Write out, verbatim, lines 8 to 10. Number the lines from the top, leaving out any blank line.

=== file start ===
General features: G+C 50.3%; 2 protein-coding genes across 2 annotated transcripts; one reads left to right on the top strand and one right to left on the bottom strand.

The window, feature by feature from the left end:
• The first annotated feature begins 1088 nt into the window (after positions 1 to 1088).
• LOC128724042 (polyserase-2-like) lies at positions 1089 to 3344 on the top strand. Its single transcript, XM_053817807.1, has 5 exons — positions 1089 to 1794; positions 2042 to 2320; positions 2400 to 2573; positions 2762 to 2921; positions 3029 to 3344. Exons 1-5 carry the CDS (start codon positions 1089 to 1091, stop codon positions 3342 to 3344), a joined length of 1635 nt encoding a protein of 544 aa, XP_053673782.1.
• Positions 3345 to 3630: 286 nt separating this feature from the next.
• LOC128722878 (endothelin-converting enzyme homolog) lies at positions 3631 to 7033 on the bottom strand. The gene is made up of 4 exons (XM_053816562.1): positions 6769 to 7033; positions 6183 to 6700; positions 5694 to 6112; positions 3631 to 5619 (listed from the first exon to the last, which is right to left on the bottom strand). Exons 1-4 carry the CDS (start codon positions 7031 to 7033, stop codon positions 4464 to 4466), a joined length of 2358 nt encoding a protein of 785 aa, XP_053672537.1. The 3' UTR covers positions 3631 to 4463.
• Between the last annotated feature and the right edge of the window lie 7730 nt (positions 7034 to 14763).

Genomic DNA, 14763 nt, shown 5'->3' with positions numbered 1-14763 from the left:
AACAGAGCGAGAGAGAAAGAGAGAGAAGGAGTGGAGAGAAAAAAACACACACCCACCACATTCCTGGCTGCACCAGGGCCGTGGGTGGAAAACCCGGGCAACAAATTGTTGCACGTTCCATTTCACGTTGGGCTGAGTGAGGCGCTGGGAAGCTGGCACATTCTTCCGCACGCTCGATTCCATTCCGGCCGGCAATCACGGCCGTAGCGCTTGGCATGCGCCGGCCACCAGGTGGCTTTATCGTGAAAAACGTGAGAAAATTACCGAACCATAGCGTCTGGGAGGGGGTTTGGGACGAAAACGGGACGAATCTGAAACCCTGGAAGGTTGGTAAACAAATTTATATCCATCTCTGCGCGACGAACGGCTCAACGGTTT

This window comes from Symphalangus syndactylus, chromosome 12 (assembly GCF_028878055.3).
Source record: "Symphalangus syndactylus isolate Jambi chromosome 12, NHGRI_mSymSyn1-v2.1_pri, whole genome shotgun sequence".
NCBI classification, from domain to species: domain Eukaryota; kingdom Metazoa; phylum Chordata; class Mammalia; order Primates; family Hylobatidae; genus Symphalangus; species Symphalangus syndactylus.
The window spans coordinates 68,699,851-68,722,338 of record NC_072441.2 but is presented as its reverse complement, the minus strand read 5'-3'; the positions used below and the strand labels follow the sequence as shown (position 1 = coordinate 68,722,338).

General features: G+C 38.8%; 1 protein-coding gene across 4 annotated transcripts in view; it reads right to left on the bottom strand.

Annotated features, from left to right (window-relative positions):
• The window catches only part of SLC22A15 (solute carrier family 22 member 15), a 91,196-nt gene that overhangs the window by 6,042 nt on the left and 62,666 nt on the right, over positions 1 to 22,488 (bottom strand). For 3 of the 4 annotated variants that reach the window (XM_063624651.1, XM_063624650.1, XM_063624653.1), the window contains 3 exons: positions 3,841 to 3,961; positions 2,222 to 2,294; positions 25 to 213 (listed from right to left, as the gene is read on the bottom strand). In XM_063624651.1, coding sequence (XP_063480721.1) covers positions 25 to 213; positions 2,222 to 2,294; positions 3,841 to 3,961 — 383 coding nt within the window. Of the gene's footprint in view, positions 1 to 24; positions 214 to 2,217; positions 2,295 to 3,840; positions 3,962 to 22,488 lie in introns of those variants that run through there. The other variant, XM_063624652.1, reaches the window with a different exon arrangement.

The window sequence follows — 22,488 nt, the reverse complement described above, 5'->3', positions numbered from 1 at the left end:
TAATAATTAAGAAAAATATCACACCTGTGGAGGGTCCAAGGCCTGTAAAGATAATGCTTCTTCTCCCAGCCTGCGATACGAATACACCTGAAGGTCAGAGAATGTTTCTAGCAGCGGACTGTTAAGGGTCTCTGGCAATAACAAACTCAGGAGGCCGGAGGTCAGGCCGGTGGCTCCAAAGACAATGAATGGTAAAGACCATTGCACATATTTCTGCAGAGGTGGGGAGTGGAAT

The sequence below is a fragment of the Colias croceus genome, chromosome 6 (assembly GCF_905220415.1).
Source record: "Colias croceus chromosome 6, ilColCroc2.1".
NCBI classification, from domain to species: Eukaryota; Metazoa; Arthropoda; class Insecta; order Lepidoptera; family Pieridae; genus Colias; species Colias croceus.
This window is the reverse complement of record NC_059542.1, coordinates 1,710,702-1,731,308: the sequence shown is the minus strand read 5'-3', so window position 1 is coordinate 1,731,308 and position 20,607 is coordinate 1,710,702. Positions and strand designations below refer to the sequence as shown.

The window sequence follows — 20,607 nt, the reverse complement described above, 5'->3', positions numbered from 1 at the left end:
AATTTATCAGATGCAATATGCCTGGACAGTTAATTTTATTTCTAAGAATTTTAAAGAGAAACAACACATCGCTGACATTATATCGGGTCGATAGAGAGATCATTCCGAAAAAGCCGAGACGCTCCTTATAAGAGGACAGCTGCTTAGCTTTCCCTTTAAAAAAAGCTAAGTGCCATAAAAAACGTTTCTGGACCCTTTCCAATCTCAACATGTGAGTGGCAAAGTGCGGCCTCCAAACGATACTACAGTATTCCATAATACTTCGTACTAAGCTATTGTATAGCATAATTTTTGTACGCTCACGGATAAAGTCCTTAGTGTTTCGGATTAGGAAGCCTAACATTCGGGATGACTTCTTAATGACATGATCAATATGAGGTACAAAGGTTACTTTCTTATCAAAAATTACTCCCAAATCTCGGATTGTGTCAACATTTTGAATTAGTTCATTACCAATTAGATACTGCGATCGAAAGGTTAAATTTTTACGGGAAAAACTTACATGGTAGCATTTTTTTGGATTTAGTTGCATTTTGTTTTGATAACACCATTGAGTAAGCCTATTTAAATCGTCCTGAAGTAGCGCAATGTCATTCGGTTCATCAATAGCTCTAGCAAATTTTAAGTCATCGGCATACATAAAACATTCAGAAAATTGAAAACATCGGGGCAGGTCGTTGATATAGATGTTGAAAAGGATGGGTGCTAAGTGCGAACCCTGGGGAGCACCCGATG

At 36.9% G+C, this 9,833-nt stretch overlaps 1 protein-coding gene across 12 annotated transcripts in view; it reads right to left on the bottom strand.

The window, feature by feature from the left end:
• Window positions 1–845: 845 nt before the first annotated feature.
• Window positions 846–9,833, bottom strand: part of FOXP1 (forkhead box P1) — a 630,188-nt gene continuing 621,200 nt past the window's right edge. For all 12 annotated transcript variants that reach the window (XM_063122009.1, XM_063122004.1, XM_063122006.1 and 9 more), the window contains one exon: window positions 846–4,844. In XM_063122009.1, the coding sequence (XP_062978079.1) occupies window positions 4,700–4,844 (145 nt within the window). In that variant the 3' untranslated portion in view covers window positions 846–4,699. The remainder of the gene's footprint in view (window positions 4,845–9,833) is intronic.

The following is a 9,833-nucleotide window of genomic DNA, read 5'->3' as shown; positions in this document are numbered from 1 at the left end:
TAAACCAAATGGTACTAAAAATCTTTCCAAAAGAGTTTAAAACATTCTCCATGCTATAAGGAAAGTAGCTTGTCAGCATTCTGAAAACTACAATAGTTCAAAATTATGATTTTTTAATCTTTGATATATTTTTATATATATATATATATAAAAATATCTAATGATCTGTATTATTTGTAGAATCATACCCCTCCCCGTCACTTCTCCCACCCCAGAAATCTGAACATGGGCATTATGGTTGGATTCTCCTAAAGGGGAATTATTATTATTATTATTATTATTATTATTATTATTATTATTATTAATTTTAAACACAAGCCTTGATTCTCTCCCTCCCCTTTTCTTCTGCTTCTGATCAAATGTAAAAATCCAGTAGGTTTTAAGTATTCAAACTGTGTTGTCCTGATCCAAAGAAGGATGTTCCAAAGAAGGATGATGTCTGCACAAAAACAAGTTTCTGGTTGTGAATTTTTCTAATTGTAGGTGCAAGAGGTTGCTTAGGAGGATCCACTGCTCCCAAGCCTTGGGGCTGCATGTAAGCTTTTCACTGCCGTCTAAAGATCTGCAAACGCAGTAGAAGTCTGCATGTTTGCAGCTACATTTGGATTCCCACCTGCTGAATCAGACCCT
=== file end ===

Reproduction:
Genomic DNA, 14763 nt, shown 5'->3' with positions numbered 1-14763 from the left:
AACAGAGCGAGAGAGAAAGAGAGAGAAGGAGTGGAGAGAAAAAAACACACACCCACCACATTCCTGGCTGCACCAGGGCCGTGGGTGGAAAACCCGGGCAACAAATTGTTGCACGTTCCATTTCACGTTGGGCTGAGTGAGGCGCTGGGAAGCTGGCACATTCTTCCGCACGCTCGATTCCATTCCGGCCGGCAATCACGGCCGTAGCGCTTGGCATGCGCCGGCCACCAGGTGGCTTTATCGTGAAAAACGTGAGAAAATTACCGAACCATAGCGTCTGGGAGGGGGTTTGGGACGAAAACGGGACGAATCTGAAACCCTGGAAGGTTGGTAAACAAATTTATATCCATCTCTGCGCGACGAACGGCTCAACGGTTT

This window comes from Symphalangus syndactylus, chromosome 12 (assembly GCF_028878055.3).